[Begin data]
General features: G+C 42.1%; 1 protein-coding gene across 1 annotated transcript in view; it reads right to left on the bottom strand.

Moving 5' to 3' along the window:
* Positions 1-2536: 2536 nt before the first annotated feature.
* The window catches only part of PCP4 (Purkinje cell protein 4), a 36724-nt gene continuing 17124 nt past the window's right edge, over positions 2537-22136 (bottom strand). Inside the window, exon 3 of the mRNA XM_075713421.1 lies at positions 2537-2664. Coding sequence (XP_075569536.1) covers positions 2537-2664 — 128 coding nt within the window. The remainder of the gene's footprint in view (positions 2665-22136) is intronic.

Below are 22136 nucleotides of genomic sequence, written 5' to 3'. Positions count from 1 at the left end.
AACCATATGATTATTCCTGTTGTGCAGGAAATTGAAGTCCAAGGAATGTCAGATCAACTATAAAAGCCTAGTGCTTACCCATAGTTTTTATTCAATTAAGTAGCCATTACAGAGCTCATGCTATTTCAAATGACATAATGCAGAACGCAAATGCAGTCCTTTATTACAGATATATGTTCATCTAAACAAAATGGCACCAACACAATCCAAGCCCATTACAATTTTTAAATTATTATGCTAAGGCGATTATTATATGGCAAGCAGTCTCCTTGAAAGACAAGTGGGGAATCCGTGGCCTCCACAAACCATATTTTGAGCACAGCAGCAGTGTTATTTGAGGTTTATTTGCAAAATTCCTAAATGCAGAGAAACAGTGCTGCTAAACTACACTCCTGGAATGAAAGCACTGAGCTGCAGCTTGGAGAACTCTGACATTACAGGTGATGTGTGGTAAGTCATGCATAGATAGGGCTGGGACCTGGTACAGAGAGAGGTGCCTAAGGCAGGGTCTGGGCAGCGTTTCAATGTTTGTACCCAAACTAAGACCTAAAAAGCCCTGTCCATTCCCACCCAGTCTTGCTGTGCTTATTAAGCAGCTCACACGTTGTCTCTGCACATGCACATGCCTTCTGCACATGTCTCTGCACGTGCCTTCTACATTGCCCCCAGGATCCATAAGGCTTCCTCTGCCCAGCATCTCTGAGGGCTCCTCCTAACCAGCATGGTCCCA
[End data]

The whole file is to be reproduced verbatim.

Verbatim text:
General features: G+C 42.1%; 1 protein-coding gene across 1 annotated transcript in view; it reads right to left on the bottom strand.

Moving 5' to 3' along the window:
* Positions 1-2536: 2536 nt before the first annotated feature.
* The window catches only part of PCP4 (Purkinje cell protein 4), a 36724-nt gene continuing 17124 nt past the window's right edge, over positions 2537-22136 (bottom strand). Inside the window, exon 3 of the mRNA XM_075713421.1 lies at positions 2537-2664. Coding sequence (XP_075569536.1) covers positions 2537-2664 — 128 coding nt within the window. The remainder of the gene's footprint in view (positions 2665-22136) is intronic.

Below are 22136 nucleotides of genomic sequence, written 5' to 3'. Positions count from 1 at the left end.
AACCATATGATTATTCCTGTTGTGCAGGAAATTGAAGTCCAAGGAATGTCAGATCAACTATAAAAGCCTAGTGCTTACCCATAGTTTTTATTCAATTAAGTAGCCATTACAGAGCTCATGCTATTTCAAATGACATAATGCAGAACGCAAATGCAGTCCTTTATTACAGATATATGTTCATCTAAACAAAATGGCACCAACACAATCCAAGCCCATTACAATTTTTAAATTATTATGCTAAGGCGATTATTATATGGCAAGCAGTCTCCTTGAAAGACAAGTGGGGAATCCGTGGCCTCCACAAACCATATTTTGAGCACAGCAGCAGTGTTATTTGAGGTTTATTTGCAAAATTCCTAAATGCAGAGAAACAGTGCTGCTAAACTACACTCCTGGAATGAAAGCACTGAGCTGCAGCTTGGAGAACTCTGACATTACAGGTGATGTGTGGTAAGTCATGCATAGATAGGGCTGGGACCTGGTACAGAGAGAGGTGCCTAAGGCAGGGTCTGGGCAGCGTTTCAATGTTTGTACCCAAACTAAGACCTAAAAAGCCCTGTCCATTCCCACCCAGTCTTGCTGTGCTTATTAAGCAGCTCACACGTTGTCTCTGCACATGCACATGCCTTCTGCACATGTCTCTGCACGTGCCTTCTACATTGCCCCCAGGATCCATAAGGCTTCCTCTGCCCAGCATCTCTGAGGGCTCCTCCTAACCAGCATGGTCCCA